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- Telephone: +44 ( 0)870 1 24 26 25 (Reservations, fares & flight enquiries within the UK only); +44 (0)870 000 0123 (London Heathrow Airport); +44 (0)161 489 8995 (Manchester Airport)
- Type of airline: Scheduled airline
- Country: Austria (AT)
- Call sign: Austrian
- Address: Austrian Airlines - Österreichische Luftverkehrs AG, Office Park 2, 1300 Vienna Airport, Austria
About Austrian Airlines
- Austrian Airlines United Kingdom: Austrian Airlines c/o Menzies Aviation, Terminal 1 - Zone K, Heathrow Airport, Middlesex TW6 1FB, United Kingdom
- Home airport: VIE
- Year founded: 1957
- Type of company: AG
- Alliances: Star Alliance
- Number of aircraft: 76
- Passengers per year: 11,000,000
- Baggage allowance: 20 kg
- Hand luggage / hold luggage: 8 kg, 55 cm x 40 cm x 23 cm
- Legroom (seat pitch): 81 cm
- Seat width: 42 - 45 cm
Check in & more
- Online check-in: Yes, web check-in is available for some flights. Open 24 hours prior to departure.
- Check-in opens: 120 - 180 min.
- Check-in closes: 20 - 75 min.
- from £21.00
- from £36.00
- from £69.00
- from £153.80
- from £148.00
- from £315.94
- from £43.00
- from £132.00
- from £294.99
- from £338.00
- from £101.43
Information about Austrian Airlines
Austrian Airlines has been the largest Austrian airline since 1957 and is based in the capital city, Vienna. With its hub at the airport Vienna-Schwechat, the airline provides mainly scheduled flights. The airline has in actual fact existed since the 1930s and originally had its hub in Aspern airport, which is located north of Vienna’s city centre. Even at the time of its opening in 1912, Aspern was considered the most modern and largest of airports in Europe. On the 30th September 1957, the two companies Air Austria and Austrian Airways finally merged to form the Austrian airline company. After a lengthy period of strategic planning, the first flight finally took place in the following spring on 31st March 1958, going from Vienna to London. The airline was extremely successful in the following years and owned a strong fleet of Douglas DC-9 machines, which were used for routes of both short and medium length. In 1976 the until then regionally dominating airline finally faced competition, as many Austrian airline passengers began using the Yugoslavian airline Adrian Airways, which had opened a new airport in Maribor, thereby providing passengers from Styria and Carinthia with a cheap alternative. Austrian airlines, however, was not to be put off by its new competitor and was successful in further tightening and coordinating its destinations. As a result of this it was able to order more machines from the aeroplane manufacturer Douglas Santa Monica, California in the 1980s.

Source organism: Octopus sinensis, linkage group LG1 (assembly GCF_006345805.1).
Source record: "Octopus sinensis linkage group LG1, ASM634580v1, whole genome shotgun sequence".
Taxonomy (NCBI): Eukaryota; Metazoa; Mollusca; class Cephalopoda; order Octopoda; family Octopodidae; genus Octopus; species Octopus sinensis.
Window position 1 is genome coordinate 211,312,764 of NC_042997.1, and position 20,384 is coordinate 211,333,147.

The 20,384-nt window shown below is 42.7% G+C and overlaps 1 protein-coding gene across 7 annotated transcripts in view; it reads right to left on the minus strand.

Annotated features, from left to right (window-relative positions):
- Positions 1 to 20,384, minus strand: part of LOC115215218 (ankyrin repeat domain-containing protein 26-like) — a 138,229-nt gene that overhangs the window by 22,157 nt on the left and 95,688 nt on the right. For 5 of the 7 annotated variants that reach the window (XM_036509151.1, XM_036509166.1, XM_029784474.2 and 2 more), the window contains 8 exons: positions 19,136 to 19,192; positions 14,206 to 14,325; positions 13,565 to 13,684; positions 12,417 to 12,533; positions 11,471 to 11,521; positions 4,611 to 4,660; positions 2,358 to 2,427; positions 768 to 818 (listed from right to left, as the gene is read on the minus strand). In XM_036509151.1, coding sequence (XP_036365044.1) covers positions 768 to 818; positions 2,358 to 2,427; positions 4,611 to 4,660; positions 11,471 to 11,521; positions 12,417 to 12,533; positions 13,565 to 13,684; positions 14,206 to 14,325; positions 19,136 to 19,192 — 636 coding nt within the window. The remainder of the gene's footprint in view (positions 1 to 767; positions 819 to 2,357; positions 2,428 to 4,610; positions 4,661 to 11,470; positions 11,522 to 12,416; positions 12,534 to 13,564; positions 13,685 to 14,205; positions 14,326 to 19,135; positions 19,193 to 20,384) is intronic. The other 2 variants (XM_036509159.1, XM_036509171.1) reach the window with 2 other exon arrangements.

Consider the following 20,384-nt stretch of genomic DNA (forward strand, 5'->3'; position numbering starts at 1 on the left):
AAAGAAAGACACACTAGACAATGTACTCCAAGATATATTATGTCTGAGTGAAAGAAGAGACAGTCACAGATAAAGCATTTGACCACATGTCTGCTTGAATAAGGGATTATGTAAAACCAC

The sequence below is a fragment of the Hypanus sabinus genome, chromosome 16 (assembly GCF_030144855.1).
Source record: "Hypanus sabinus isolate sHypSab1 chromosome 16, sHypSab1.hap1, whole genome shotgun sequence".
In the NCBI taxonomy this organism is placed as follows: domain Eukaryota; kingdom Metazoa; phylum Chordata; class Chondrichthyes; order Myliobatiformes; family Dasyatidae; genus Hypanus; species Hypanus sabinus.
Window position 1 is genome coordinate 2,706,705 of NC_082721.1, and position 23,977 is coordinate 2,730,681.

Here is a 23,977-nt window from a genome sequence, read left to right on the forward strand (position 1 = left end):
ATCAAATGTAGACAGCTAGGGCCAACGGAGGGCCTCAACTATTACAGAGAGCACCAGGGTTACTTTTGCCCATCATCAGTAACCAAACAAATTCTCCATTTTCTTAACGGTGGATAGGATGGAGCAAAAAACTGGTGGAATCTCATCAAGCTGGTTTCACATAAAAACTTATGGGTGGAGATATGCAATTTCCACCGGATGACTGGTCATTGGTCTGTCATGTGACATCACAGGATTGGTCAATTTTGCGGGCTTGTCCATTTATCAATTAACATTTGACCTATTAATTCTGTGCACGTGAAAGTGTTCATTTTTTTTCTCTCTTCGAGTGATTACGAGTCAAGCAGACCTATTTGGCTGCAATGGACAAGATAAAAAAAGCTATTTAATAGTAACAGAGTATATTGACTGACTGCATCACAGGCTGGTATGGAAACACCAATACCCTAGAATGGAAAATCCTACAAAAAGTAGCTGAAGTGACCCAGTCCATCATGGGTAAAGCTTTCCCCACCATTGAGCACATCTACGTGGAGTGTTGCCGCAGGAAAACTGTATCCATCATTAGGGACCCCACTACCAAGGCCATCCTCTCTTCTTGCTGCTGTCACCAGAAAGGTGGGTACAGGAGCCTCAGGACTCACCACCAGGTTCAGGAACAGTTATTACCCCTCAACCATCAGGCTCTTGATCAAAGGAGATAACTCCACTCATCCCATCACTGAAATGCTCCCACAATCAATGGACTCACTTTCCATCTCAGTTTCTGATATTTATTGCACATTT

In the 1990s, when many airlines began to merge and coordinate to form international alliances, Austrian was one of the first to join the Qualifier-Group under the leadership of former Swiss Air. After a financial quarrel with the partner Swiss-Air at the end of the last millennium and the simultaneous takeover of the private Lauda Air in the Austrian Airline Group, to which other airlines such as the regional Tyrolean Airways belonged, the decision was taken to join the popular Star Alliance group. As a result of this strategically clever decision, Austrian developed into the market leader for flights in the eastern European region. Currently (July 2007), the airline’s fleet consists of a total of 42 Boeing and Airbus machines, transferring more than 10 million passengers every year to about 130 airports on all continents, serving cities such as Astana, Bangkok, Chicago, Cairo, Odessa, Sarajevo, Tokyo or Yerevan.